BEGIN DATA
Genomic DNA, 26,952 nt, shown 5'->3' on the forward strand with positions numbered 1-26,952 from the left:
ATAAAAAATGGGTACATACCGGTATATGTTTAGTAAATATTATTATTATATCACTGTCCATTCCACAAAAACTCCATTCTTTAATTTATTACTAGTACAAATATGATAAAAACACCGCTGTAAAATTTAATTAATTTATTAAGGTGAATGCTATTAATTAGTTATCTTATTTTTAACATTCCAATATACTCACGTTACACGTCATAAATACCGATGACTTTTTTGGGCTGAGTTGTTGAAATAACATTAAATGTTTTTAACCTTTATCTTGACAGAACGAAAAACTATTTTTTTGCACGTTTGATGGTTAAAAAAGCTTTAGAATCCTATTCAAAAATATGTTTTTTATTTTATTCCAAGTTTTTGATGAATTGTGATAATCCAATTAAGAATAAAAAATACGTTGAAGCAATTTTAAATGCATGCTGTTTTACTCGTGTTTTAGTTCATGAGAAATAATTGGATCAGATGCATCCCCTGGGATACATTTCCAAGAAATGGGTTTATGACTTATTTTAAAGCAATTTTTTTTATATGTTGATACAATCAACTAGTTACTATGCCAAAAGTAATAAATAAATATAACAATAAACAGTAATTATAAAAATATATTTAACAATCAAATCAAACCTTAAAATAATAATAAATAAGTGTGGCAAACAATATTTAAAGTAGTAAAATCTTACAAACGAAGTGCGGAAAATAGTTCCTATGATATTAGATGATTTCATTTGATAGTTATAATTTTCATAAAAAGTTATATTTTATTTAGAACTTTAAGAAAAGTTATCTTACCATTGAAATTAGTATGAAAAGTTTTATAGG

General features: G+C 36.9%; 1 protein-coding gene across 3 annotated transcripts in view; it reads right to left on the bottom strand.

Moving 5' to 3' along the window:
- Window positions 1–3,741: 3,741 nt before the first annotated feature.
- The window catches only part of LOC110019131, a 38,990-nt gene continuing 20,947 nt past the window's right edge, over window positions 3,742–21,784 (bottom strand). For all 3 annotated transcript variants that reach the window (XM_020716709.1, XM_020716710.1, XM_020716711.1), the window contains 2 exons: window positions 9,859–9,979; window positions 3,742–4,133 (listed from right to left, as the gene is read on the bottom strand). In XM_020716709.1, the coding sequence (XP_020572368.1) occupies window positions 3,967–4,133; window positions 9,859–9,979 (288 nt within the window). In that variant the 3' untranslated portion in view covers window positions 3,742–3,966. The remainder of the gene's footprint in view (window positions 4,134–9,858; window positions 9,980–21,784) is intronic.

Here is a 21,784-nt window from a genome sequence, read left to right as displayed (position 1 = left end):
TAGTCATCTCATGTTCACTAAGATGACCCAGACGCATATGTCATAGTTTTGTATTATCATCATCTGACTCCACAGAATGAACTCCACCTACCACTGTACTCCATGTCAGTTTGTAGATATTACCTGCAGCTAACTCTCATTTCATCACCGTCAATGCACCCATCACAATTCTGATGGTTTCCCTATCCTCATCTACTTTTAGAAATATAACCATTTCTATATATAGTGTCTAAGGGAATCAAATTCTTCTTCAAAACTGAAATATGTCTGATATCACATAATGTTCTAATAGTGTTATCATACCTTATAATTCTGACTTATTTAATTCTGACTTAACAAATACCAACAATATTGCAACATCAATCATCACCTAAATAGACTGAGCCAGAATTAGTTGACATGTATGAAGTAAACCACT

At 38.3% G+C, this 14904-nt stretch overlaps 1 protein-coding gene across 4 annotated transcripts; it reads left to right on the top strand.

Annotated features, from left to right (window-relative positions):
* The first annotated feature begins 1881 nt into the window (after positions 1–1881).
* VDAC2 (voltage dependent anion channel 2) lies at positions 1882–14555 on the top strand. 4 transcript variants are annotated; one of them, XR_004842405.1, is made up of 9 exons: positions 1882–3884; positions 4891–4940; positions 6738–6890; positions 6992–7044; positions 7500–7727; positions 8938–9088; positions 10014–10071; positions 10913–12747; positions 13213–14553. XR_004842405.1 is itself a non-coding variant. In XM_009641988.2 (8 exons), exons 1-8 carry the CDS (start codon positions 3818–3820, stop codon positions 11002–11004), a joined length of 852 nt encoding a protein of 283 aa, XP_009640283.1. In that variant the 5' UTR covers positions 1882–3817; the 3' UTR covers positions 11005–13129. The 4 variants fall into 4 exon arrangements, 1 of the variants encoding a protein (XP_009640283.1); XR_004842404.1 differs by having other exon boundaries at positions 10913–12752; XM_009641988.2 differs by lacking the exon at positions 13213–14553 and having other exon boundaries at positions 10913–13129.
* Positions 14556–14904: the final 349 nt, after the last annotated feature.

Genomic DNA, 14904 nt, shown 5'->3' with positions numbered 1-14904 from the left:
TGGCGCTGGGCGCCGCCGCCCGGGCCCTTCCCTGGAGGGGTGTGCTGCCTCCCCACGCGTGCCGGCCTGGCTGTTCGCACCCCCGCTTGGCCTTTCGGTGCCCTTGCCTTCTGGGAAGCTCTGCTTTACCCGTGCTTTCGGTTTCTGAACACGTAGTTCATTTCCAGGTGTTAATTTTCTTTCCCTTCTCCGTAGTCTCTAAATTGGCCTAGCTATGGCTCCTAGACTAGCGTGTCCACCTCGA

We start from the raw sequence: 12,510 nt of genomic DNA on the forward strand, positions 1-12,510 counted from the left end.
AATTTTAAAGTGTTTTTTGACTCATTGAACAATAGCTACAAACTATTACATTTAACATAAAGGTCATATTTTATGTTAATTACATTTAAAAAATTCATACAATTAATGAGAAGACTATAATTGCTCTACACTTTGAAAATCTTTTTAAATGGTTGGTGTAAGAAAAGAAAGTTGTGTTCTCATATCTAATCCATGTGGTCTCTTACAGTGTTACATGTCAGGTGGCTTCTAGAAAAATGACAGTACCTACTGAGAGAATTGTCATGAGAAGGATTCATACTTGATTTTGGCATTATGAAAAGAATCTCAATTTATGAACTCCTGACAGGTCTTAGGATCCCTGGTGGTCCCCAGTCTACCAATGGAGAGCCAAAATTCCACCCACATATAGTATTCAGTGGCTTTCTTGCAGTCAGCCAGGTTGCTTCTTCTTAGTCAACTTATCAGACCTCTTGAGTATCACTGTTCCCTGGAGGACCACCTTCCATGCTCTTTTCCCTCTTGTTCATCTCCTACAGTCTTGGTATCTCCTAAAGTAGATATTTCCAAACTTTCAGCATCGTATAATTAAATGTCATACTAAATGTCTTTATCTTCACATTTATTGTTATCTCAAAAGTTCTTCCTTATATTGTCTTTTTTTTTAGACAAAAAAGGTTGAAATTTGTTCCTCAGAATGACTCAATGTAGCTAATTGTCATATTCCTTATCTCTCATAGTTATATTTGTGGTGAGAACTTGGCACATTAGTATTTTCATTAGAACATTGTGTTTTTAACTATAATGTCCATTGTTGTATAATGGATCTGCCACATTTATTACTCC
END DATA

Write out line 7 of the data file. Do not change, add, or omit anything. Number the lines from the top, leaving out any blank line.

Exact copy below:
Here is a 21,784-nt window from a genome sequence, read left to right as displayed (position 1 = left end):